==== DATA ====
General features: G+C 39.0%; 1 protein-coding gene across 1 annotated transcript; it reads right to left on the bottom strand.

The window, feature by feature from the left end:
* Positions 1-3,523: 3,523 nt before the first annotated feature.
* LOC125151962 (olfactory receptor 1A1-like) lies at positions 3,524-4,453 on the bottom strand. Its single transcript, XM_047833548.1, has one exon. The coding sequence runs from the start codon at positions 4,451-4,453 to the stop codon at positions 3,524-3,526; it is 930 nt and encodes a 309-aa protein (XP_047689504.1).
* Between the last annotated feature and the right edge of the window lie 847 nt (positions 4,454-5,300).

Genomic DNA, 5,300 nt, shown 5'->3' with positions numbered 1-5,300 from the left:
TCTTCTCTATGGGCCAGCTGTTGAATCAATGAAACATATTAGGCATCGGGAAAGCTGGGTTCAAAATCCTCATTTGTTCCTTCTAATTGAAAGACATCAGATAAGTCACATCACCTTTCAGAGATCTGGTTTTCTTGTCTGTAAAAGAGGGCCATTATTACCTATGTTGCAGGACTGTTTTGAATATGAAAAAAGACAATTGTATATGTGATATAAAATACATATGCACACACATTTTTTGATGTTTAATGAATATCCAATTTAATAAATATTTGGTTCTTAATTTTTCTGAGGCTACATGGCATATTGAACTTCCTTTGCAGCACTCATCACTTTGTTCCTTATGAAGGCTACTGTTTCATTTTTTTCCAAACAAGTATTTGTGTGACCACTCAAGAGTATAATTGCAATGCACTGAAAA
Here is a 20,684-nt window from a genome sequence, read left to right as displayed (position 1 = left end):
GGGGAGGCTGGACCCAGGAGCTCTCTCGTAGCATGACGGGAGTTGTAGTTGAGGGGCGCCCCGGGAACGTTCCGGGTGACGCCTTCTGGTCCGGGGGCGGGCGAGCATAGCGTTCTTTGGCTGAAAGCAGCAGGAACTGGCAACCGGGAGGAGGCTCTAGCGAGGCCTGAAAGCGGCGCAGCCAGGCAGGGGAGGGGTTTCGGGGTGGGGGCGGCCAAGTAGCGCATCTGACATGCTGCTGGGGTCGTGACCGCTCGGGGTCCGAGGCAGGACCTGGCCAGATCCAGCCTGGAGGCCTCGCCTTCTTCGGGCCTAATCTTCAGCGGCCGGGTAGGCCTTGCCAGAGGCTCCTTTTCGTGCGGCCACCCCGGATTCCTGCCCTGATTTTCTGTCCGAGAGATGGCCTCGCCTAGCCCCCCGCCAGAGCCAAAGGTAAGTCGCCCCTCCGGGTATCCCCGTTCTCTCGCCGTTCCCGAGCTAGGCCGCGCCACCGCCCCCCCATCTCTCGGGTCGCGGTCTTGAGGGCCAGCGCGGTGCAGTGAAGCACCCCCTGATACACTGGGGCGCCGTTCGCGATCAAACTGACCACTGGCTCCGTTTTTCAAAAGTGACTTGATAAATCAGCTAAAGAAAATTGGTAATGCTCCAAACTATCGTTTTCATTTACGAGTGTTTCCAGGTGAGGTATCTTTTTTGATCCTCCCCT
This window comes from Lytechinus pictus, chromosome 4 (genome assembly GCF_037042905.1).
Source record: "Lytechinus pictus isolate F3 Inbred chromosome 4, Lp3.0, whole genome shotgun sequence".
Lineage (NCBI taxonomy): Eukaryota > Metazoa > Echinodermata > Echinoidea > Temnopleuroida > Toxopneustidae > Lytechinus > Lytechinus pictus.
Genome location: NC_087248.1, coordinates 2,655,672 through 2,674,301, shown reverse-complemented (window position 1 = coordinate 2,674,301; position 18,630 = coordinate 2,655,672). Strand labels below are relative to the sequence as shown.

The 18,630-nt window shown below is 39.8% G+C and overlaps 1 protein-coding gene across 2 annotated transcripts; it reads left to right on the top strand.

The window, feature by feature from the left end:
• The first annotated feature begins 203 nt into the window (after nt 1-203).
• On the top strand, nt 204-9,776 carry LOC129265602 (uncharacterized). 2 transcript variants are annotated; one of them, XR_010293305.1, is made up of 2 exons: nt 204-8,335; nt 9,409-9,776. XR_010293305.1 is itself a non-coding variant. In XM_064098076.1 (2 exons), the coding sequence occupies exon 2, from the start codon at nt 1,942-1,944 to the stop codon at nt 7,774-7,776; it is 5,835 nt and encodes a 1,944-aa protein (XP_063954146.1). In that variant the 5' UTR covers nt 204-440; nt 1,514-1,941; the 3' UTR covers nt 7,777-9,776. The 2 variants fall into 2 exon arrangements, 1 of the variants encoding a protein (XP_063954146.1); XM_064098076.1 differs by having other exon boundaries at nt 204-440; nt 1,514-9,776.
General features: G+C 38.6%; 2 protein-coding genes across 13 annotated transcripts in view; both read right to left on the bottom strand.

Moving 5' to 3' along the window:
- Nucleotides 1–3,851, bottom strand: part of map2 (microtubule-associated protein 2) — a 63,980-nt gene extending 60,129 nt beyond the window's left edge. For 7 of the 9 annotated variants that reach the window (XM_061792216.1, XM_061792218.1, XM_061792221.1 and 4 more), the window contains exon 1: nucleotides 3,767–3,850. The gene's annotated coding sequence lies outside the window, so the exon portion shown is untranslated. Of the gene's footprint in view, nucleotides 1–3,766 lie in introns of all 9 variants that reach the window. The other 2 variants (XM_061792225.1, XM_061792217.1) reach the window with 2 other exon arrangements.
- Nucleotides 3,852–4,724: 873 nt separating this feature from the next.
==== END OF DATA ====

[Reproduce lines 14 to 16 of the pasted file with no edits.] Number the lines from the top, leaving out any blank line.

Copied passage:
The 18,630-nt window shown below is 39.8% G+C and overlaps 1 protein-coding gene across 2 annotated transcripts; it reads left to right on the top strand.

The window, feature by feature from the left end:
• The first annotated feature begins 203 nt into the window (after nt 1-203).